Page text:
One of the four specific activities of the Academy of Management Entrepreneurship Division determined by its Constitution is “promoting and conducting the interchange of information concepts, ideas and research results among those academicians and practitioners interested in entrepreneurship”. In the light of this statement, it is interesting to take a moment to think about how many practitioner members you know in person. And how many of them have you seen at Annual Meetings? Statistics suggest that we are the second least popular division among practitioners after Research Methods, and those executive members we have, are generally unwilling to join us for Annual Meetings.
All this is happening in spite of the fact that Division’s leadership is doing a great job to make ENT a fantastic community for everyone involved – as a member of six different divisions I can say with confidence that ENT is one of the most dynamic, creative, inclusive and forward-looking communities within the Academy. We even have a Nontraditional Academics Committee that addresses specific concerns of academics that have non-traditional career backgrounds — whether in the period prior to their academic career (i.e., extensive industry/entrepreneurship experience) or in their choices of their academic careers. So why are we still failing in fulfilling an important part of our constitution? The following story might shed some light on this mystery.
One of our executive members – Tom Walter – shared this story in hopes that it will help the Division enjoy greater success by unleashing the energy of meaningful connections between academics and practitioners. Tom has been an owner/operator in the food and beverage service industry for over 40 years. During this time period he has been a Partner, Principal, President and/or CEO of 29 start-up companies and acquired three. There are currently 9 companies in operation; five were started by his staff. His main company Testy Catering won local, state and national awards for “Best Place to Work” and “Best Caterer”, and became a basis for cases, books and a doctoral dissertation. The results of Tom’s collaboration with researchers and teachers are indeed a great example of synergies that practice and academia can create.
At the recent Annual Meeting in Boston Tom was in an elevator, returning to the ground floor after being a panelist with four reputable academics. The only other occupant in the elevator was a professor at a university in Chicago. Tom said “hi” and called her by name after looking at her badge and mentioned they were from the same city. She looked at his badge with the name of his company printed instead of academic affiliation, and said “oh, hi” and turned around to face the door. The slight was obvious, although maybe not intended.
One week later Tom was at a meeting of her university’s entrepreneurship advisory board, of which he was a member, and a professor of entrepreneurship said a certain professor was looking for a guest presenter who could speak on the subjects that Tom had deep passion for. She asked if he would speak with her. Tom suggested that they be connected by e-mail. Doctor X and Tom connected. After a very interesting discussion, she stated that his knowledge and experience was just what she needed for her class, and asked if he would consider presenting to two segments. Tom agreed. At the end of the discussion, during the small talk time, she said “I think I have heard of you other than from Drs. Y & Z”. Tom said “Yes, we shared an elevator car at the Boston Park Plaza on Monday August 6th at about 4:00 PM. Silence – then “oh yes, you were that guy”.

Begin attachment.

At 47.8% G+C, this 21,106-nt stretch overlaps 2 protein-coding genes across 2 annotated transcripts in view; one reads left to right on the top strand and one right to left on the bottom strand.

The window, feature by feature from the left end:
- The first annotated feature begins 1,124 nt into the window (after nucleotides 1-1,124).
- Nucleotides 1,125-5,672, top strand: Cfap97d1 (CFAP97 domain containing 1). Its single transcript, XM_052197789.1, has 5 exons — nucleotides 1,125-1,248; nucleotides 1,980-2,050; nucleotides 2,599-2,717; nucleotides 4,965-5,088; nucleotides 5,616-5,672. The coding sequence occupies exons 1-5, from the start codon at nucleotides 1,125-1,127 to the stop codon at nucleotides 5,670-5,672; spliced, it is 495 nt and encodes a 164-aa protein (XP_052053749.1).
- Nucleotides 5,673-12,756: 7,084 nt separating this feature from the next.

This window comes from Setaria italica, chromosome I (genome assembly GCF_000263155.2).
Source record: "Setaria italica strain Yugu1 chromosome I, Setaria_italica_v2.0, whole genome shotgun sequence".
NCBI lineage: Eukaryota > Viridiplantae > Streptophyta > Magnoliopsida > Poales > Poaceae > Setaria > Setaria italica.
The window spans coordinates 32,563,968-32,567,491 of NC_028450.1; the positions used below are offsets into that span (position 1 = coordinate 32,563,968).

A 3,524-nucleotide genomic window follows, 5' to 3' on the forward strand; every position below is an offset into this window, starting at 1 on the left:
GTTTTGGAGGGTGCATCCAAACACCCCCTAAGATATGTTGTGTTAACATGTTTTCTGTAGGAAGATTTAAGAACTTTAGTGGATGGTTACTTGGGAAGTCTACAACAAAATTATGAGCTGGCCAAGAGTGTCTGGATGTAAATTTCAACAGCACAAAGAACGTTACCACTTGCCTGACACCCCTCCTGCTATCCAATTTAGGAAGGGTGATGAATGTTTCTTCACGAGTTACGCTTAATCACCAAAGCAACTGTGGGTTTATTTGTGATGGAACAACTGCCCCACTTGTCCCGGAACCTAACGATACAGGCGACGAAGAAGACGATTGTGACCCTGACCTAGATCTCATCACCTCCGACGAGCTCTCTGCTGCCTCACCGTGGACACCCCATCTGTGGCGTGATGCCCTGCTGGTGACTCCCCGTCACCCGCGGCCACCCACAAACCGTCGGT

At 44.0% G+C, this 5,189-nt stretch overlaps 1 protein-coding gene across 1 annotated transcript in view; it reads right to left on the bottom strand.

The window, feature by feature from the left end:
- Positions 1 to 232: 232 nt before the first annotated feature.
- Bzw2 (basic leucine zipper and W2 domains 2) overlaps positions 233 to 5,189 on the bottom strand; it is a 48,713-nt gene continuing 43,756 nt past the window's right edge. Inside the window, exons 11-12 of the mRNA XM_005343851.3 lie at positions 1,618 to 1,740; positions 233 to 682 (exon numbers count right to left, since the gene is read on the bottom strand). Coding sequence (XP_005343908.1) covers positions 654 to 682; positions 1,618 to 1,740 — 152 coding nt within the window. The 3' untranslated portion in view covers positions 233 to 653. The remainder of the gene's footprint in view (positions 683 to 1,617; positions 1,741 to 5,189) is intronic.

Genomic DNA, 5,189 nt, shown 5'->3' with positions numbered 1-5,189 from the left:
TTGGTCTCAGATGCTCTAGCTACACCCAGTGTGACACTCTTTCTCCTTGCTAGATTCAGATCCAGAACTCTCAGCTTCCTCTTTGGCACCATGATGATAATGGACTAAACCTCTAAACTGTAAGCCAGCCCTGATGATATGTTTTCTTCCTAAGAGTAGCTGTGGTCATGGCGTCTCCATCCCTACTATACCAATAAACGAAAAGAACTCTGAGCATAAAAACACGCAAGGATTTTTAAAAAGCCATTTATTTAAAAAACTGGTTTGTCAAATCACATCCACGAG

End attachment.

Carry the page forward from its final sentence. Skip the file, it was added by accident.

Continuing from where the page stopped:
This story is typical. Most of the ENT members I talked to in Boston demonstrated very little understanding of what a practitioner might be doing among them. “The AoM has a caste system that is ridiculous.” – Tom says – “My name badge is not looked at to determine my name, but rather my affiliation. Do I belong to an elite major institution or a lowly college? When Tasty Catering is sighted on my name badge, the reaction is funny. I get a look like “what are you doing here?” The caste system should disappear in the ENT Division.”
It is crystal clear from the Tom’s story that this unfortunate disconnection between practice and academia within the ENT Division is primarily rooted in the mindsets of us – the members – rather than in any particular institution. Building on the successes of past and present leaders of the Division, the Communications Committee is determined to further advance ENT development by starting an open discussion on how to make academics (traditional and non-traditional) and practitioners want to belong to the ENT Division and feel valued as an ENT Division member.
Starting with the next issue, ENT NewsBlast will be edited by three co-editors representing three groups of members. We are a dynamic and open-minded team dedicated to giving voice to every group of members that has a message for the broader ENT community. We already have a bunch of ideas, but what we would really love to see is your ideas overwhelming ours and pushing the Division and its every member forward to greater success. Below are short messages from all members of our editorial team, and our contact details. We very much look forward to your e-mails with questions, comments and wonderful new ideas!
Original article is here.